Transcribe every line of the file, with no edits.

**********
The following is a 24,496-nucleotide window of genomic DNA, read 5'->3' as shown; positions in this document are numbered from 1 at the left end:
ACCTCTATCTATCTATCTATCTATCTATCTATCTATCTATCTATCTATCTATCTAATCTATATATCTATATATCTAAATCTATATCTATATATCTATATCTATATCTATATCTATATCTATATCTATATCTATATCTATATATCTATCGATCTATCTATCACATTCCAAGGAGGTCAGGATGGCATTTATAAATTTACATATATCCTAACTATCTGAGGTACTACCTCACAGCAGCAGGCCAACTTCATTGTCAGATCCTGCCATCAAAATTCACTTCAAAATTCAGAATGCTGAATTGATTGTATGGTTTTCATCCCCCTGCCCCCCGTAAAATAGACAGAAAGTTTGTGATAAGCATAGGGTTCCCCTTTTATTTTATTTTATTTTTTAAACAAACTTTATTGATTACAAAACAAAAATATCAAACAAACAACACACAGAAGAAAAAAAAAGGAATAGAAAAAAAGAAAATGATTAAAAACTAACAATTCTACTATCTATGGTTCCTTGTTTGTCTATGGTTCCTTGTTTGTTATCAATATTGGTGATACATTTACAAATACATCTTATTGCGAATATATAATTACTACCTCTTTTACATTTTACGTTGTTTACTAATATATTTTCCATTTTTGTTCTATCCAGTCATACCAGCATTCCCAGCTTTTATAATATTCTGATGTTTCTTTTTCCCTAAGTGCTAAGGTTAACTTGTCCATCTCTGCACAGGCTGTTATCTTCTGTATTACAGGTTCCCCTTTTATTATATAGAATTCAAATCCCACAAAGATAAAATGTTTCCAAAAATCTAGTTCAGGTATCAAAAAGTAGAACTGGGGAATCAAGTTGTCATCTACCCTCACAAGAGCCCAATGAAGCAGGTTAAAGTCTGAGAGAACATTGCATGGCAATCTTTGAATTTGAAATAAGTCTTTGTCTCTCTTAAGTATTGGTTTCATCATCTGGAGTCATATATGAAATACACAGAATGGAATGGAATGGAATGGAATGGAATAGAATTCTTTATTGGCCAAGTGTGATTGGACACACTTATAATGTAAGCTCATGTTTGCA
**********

The following is a 24,496-nucleotide window of genomic DNA, read 5'->3' as shown; positions in this document are numbered from 1 at the left end:
ACCTCTATCTATCTATCTATCTATCTATCTATCTATCTATCTATCTATCTATCTAATCTATATATCTATATATCTAAATCTATATCTATATATCTATATCTATATCTATATCTATATCTATATCTATATCTATATCTATATATCTATCGATCTATCTATCACATTCCAAGGAGGTCAGGATGGCATTTATAAATTTACATATATCCTAACTATCTGAGGTACTACCTCACAGCAGCAGGCCAACTTCATTGTCAGATCCTGCCATCAAAATTCACTTCAAAATTCAGAATGCTGAATTGATTGTATGGTTTTCATCCCCCTGCCCCCCGTAAAATAGACAGAAAGTTTGTGATAAGCATAGGGTTCCCCTTTTATTTTATTTTATTTTTTAAACAAACTTTATTGATTACAAAACAAAAATATCAAACAAACAACACACAGAAGAAAAAAAAAGGAATAGAAAAAAAGAAAATGATTAAAAACTAACAATTCTACTATCTATGGTTCCTTGTTTGTCTATGGTTCCTTGTTTGTTATCAATATTGGTGATACATTTACAAATACATCTTATTGCGAATATATAATTACTACCTCTTTTACATTTTACGTTGTTTACTAATATATTTTCCATTTTTGTTCTATCCAGTCATACCAGCATTCCCAGCTTTTATAATATTCTGATGTTTCTTTTTCCCTAAGTGCTAAGGTTAACTTGTCCATCTCTGCACAGGCTGTTATCTTCTGTATTACAGGTTCCCCTTTTATTATATAGAATTCAAATCCCACAAAGATAAAATGTTTCCAAAAATCTAGTTCAGGTATCAAAAAGTAGAACTGGGGAATCAAGTTGTCATCTACCCTCACAAGAGCCCAATGAAGCAGGTTAAAGTCTGAGAGAACATTGCATGGCAATCTTTGAATTTGAAATAAGTCTTTGTCTCTCTTAAGTATTGGTTTCATCATCTGGAGTCATATATGAAATACACAGAATGGAATGGAATGGAATGGAATGGAATAGAATTCTTTATTGGCCAAGTGTGATTGGACACACTTATAATGTAAGCTCATGTTTGCA